Indemnity vs Compensation
The difference between indemnity and compensation is a bit confusing for the people outside the legal field. Indemnity and compensation are perhaps uncommon and unfamiliar for those of us not acquainted with the legal field. However, for legal experts, companies and those in business, they represent two concepts that frequently arise in contracts and contractual disputes. A glance at the dictionary definition of both terms does not help in clarifying the distinction between the two. Prima facie, we know that Compensation refers to some form of relief or reward given to a person when they suffer damage or loss. Likewise, Indemnity has been interpreted by some sources as a promise or undertaking to pay for the costs of a particular loss or injury. Thus, they relatively appear to have similar meanings. A careful examination of the terms in a legal context is required to fully identify and understand the difference between the two, indemnity and compensation.
What is Indemnity?
In general, English dictionaries define the term Indemnity as a type of protection or security against a liability, loss or financial burden. This is in addition to its interpretation as an undertaking or promise to pay for a damage or loss. These interpretations tend to create some confusion. The goal, however, is to understand the legal connotation of the term. Therefore, from a legal perspective, Indemnity is traditionally defined as an exemption or exclusion from a liability or penalty incurred by another person or company. Add to this definition, the above interpretation which identifies Indemnity as a form of protection or security against loss or damage. Simply put, legally, Indemnity is a form of exemption from and/or security against liability, injury, loss or financial burden. Let’s understand this definition through an example.
ABC Designs enters into a contract for service with XYZ Material for the supply of fabric. In the contract or agreement, there is a clause that states that ABC Designs has Indemnity or is Indemnified from all liabilities, damages, losses or penalties incurred by XYZ Material. Thus, ABC Designs is exempted from and/or protected against all losses, liabilities or damage that may be incurred by XYZ Material. If a third party affected by XYZ’s actions wants to claim relief for a loss or damage, such a party cannot claim relief from ABC due to the clause. This is known as an ‘Indemnity Clause’.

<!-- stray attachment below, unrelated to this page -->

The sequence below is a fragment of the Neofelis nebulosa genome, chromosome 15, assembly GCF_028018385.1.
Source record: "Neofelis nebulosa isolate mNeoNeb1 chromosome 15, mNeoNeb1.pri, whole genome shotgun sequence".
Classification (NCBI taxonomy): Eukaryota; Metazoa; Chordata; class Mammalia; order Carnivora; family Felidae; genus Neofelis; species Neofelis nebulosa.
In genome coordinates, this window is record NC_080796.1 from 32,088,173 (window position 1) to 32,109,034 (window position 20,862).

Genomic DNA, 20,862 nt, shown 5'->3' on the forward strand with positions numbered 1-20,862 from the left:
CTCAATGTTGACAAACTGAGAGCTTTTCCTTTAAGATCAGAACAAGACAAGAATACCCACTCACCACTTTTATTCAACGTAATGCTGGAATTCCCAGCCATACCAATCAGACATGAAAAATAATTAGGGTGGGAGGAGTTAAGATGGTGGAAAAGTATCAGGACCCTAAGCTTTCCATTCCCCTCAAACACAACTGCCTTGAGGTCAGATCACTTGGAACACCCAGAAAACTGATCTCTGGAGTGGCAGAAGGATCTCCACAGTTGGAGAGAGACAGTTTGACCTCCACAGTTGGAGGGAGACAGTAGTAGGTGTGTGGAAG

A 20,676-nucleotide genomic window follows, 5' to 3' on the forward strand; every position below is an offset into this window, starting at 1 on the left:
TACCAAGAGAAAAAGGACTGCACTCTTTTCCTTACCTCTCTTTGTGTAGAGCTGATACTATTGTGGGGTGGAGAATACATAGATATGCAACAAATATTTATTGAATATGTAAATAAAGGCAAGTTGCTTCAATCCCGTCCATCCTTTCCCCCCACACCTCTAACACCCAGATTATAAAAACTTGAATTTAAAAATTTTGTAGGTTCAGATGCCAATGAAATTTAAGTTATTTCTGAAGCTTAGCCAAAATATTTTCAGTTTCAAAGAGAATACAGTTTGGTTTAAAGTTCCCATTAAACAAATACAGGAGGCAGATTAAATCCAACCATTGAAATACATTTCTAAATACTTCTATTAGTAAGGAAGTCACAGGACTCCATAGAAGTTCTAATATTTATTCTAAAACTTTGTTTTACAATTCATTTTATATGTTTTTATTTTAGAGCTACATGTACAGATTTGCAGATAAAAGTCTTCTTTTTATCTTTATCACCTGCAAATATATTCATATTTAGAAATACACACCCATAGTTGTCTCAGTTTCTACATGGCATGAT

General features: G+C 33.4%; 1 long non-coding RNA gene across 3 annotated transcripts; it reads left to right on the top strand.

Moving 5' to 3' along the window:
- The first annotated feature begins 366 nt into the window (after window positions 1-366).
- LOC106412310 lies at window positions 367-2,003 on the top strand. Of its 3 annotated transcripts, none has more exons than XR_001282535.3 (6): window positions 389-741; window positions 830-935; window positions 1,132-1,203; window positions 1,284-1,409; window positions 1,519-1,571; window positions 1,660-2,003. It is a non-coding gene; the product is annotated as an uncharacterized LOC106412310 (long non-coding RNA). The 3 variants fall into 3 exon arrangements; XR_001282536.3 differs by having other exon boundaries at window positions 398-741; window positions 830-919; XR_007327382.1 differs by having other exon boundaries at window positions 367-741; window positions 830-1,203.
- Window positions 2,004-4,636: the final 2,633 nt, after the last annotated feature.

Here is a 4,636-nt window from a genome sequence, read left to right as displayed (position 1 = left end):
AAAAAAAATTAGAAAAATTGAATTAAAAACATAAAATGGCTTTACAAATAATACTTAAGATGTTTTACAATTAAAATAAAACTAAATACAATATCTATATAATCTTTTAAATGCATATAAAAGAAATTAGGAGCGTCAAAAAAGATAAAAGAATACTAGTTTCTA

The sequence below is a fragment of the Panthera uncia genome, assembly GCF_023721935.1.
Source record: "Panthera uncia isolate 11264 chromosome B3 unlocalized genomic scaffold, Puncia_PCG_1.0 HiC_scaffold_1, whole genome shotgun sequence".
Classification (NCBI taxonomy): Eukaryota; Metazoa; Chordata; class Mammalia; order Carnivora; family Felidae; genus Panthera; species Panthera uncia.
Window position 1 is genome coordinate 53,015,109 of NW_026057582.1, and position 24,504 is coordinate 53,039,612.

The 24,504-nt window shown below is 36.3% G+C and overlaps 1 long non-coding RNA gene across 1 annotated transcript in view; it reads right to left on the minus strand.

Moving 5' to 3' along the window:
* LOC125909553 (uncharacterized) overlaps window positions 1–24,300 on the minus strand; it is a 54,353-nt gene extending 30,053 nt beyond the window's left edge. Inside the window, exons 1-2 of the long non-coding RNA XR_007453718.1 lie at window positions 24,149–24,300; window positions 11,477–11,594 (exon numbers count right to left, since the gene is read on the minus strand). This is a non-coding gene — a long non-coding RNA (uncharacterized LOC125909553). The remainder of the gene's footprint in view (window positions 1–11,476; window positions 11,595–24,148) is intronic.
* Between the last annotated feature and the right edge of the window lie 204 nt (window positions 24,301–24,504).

What is Compensation?
While Compensation can have a different interpretation in a general context, in law, it is typically defined as a form of relief given to a person who suffered a loss or injury. It is formally referred to as the act of making good a loss or making amends for an injury suffered. The relief granted is a payment. Thus, Compensation is typically an award of a monetary nature. Compensation is granted by a court to parties who have suffered a loss, injury or damage as a result of another person’s wrongful actions. A popular example of Compensation is the remedy of Damages granted by a court in civil actions. In simple terms, Damages is a form of financial Compensation sought by an aggrieved party for a particular loss or injury to his/her person, property or rights as a result of the wrongful act of another. Compensation in legal actions is typically granted for loss of earnings, economic loss, property damages and medical expenses. The party who committed the wrong is usually ordered to provide financial relief to the aggrieved party. Utilizing the example given above, RST Fashions (an aggrieved third party) cannot claim Compensation from ABC Designs for the loss they suffered as a result of XYZ’s actions due to the Indemnity Clause that protects ABC Designs.
What is the difference between Indemnity and Compensation?
• Indemnity refers to a form of exemption from and/or security against certain losses, liabilities or penalties.
• Compensation is a form of relief given to an injured party while Indemnity is a form of immunity protecting a party from liability or legal action.
• Thus, an aggrieved party cannot claim Compensation from a party that has Indemnity or is legally indemnified.